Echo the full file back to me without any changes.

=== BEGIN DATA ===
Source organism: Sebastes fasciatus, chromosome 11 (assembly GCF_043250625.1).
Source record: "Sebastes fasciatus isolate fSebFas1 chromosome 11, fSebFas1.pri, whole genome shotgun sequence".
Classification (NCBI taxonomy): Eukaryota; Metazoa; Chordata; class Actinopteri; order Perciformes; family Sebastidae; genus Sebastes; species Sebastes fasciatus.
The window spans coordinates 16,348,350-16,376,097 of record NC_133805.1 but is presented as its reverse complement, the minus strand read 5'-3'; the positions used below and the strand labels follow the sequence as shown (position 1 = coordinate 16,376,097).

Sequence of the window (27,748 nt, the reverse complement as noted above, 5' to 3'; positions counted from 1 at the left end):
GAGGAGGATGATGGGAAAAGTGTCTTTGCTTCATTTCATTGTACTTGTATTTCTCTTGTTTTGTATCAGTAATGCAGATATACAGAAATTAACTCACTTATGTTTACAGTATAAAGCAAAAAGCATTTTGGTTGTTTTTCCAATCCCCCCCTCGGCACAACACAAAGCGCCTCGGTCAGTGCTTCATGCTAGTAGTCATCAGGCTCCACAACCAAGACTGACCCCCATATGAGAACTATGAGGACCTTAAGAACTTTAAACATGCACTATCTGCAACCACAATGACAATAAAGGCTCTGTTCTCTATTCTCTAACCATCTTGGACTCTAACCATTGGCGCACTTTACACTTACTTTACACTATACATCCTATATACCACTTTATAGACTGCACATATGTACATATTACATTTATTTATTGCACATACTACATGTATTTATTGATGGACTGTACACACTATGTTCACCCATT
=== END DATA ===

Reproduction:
Source organism: Sebastes fasciatus, chromosome 11 (assembly GCF_043250625.1).
Source record: "Sebastes fasciatus isolate fSebFas1 chromosome 11, fSebFas1.pri, whole genome shotgun sequence".
Classification (NCBI taxonomy): Eukaryota; Metazoa; Chordata; class Actinopteri; order Perciformes; family Sebastidae; genus Sebastes; species Sebastes fasciatus.
The window spans coordinates 16,348,350-16,376,097 of record NC_133805.1 but is presented as its reverse complement, the minus strand read 5'-3'; the positions used below and the strand labels follow the sequence as shown (position 1 = coordinate 16,376,097).

Sequence of the window (27,748 nt, the reverse complement as noted above, 5' to 3'; positions counted from 1 at the left end):
GAGGAGGATGATGGGAAAAGTGTCTTTGCTTCATTTCATTGTACTTGTATTTCTCTTGTTTTGTATCAGTAATGCAGATATACAGAAATTAACTCACTTATGTTTACAGTATAAAGCAAAAAGCATTTTGGTTGTTTTTCCAATCCCCCCCTCGGCACAACACAAAGCGCCTCGGTCAGTGCTTCATGCTAGTAGTCATCAGGCTCCACAACCAAGACTGACCCCCATATGAGAACTATGAGGACCTTAAGAACTTTAAACATGCACTATCTGCAACCACAATGACAATAAAGGCTCTGTTCTCTATTCTCTAACCATCTTGGACTCTAACCATTGGCGCACTTTACACTTACTTTACACTATACATCCTATATACCACTTTATAGACTGCACATATGTACATATTACATTTATTTATTGCACATACTACATGTATTTATTGATGGACTGTACACACTATGTTCACCCATT